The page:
threshold means responsive to said combined output signal for providing a switch control signal which assumes a first state when the value of said combined output signal changes at less than a predetermined rate to exceed a predetermined threshold;
first and second switching means responsive to said switch control signal for respectively applying the first and second output signals to the first and second storage means when said control signal is in said first state to modify the stored values thereof; and
alarm means for providing an alarm signal in response to said combined output signal changing at a rate greater than said predetermined rate to exceed a given level.
7. An electrical sensing circuit according to claim 6 wherein each said sensing means comprises a phase sensitive detector, and including means for supplying a reference signal derived from said oscillator to said phase sensitive detectors, and a phase shifter arranged to introduce a 90 phase shift between the reference signals applied to the phase sensitive detectors.
8. An electrical sensing circuit according to claim 6 including a polarity detector responsive to the output of said sensing means which indicates the in or out of balance condition of the inductive components of the bridge.
9. An electrical sensing circuit according to claim 8 including a variable frequency oscillator arranged to produce an audible frequency oscillatory electrical signal the frequency of which is determined by the magnitude of said combination of said first and second output signals, a loudspeaker connected to the oscillator through a third switching means, and means for operating said third switching means to apply the output of the oscillator to the loudspeaker in response to said combination of said first and second output signals exceeding a predetermined reference voltage.
10. An electrical sensing circuit according to claim 9 including an oscillator responsive to the output of said polarity detector and arranged to operate said third switching means cyclically.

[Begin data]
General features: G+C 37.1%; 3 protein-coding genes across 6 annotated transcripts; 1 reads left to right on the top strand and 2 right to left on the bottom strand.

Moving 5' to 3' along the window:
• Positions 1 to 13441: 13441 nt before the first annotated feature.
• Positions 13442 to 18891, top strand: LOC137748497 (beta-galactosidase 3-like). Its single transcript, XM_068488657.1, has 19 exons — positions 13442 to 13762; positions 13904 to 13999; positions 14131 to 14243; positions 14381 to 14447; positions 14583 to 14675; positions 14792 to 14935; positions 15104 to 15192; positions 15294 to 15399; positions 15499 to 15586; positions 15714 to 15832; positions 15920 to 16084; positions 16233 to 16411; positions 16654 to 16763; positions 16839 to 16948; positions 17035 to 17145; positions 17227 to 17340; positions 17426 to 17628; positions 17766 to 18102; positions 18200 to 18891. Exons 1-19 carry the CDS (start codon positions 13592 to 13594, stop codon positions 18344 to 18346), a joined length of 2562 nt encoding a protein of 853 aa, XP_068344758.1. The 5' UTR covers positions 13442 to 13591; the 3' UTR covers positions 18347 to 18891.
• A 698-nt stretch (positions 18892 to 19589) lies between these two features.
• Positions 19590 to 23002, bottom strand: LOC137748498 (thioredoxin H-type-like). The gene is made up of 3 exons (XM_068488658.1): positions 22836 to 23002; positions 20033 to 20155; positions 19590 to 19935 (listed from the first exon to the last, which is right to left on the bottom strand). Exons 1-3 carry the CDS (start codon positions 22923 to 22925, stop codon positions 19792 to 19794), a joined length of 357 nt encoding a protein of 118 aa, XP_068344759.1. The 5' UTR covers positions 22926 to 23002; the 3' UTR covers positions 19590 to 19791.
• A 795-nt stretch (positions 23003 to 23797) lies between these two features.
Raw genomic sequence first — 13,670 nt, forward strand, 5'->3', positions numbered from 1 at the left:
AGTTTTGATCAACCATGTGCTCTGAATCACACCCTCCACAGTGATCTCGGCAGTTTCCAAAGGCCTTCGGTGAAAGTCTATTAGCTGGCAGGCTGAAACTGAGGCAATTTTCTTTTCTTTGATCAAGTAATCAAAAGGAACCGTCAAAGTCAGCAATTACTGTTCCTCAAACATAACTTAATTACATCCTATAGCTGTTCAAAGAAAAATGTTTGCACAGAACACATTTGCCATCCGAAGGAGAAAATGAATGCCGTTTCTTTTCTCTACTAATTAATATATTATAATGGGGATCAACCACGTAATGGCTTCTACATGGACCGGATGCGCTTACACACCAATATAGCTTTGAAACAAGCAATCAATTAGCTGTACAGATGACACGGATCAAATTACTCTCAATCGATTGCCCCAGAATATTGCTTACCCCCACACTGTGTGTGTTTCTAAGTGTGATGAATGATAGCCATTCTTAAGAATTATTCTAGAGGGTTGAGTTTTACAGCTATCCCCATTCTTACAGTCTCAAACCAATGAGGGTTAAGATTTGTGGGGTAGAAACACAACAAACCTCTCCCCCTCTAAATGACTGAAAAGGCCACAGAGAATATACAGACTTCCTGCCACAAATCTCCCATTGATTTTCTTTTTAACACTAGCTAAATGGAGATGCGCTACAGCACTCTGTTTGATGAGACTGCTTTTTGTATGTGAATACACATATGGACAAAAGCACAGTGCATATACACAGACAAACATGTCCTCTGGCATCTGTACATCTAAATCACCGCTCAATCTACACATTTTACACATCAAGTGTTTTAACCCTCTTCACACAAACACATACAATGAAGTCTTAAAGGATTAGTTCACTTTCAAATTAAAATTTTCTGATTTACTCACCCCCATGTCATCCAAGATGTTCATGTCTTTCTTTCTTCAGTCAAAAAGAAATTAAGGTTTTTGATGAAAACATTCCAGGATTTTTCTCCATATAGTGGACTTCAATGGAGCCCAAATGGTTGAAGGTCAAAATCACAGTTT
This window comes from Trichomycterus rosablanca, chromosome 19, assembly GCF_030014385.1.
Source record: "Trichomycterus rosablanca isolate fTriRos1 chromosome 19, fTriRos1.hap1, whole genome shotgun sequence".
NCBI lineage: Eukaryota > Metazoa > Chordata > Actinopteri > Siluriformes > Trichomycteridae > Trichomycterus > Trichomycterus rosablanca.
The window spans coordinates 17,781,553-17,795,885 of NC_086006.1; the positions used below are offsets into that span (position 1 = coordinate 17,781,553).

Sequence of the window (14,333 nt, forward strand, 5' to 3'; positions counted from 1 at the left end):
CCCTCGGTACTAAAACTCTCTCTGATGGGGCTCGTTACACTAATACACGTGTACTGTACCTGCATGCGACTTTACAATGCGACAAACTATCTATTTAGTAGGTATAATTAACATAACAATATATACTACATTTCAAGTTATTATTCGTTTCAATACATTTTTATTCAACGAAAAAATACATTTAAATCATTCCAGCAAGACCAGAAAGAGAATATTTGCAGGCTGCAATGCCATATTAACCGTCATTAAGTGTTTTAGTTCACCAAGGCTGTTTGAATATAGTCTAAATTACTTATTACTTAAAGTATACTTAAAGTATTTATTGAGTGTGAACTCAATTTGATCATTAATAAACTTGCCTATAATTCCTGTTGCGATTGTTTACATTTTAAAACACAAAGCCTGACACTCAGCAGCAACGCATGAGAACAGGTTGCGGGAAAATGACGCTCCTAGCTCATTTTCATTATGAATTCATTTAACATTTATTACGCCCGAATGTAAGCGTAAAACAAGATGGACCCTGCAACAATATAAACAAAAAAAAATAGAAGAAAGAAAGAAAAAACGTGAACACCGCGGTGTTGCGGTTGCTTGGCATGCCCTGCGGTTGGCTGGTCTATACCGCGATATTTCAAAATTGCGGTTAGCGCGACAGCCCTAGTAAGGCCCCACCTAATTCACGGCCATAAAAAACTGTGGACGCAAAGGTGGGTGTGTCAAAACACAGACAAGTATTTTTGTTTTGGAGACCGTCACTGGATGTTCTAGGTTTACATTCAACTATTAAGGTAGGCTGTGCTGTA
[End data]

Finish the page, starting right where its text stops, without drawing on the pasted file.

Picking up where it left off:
11. An electrical sensing circuit according to claim 9 or 10, including a further polarity detector responsive to the polarity of the output of the sensing means that indicates the in or out of balance condition of the resistive components of the bridge differing from a predetermined polarity for indicating an incorrect physical arrangement of the inductances in the bridge.
12. An electrical sensing circuit according to claim 11 wherein said further polarity detector is arranged to operate said third switching means.
Description
FIELD OF THE INVENTION

This invention relates to an electrical sensing circuit which includes a bridge and means for setting the bridge in balance. This invention has particular, but not sole, application to a metal detector.

BACKGROUND TO THE INVENTION

In many electrical circuits which include bridge circuits, for example many measuring instruments, it is necessary to maintain the bridge circuit in balance. This can be effected by periodically re-balancing the bridge, either manually or automatically. One of the problems with automatic balancing is that during the period that the bridge circuit is responding to effect a measurement the automatic balancing will start to correct for the error signal which is produced as representing the measurement.

SUMMARY OF THE INVENTION

It is an object of the present invention to provide an electrical circuit which includes a bridge and a sensing means for providing an output indicative of the in or out of balance condition of the bridge, which automatically causes the sensing means to indicate bridge balance in the absence of some perturbing condition affecting the bridge, but which allows the sensing means to produce an output indicative of the out of balance condition of the bridge when such a perturbing condition occurs.

In accordance with the present invention, the output of the sensing means is stored for example on a capacitor and the stored value of this output is used to develop a signal which is fed back to the circuit such that the sensing means indicates bridge balance in the absence of a perturbation of the bridge, and the stored value of the output is only altered to take account of changes of value of the output in the event that the output changes its value at a rate less than a predetermined rate. If the output changes at a rate greater than this predetermined rate the occurrence of a perturbation applied to the bridge is indicated, and accordingly, the sensing means can provide an output indicative of the out of balance condition caused by the perturbation without the feed back signal increasing to cancel out the out of balance condition.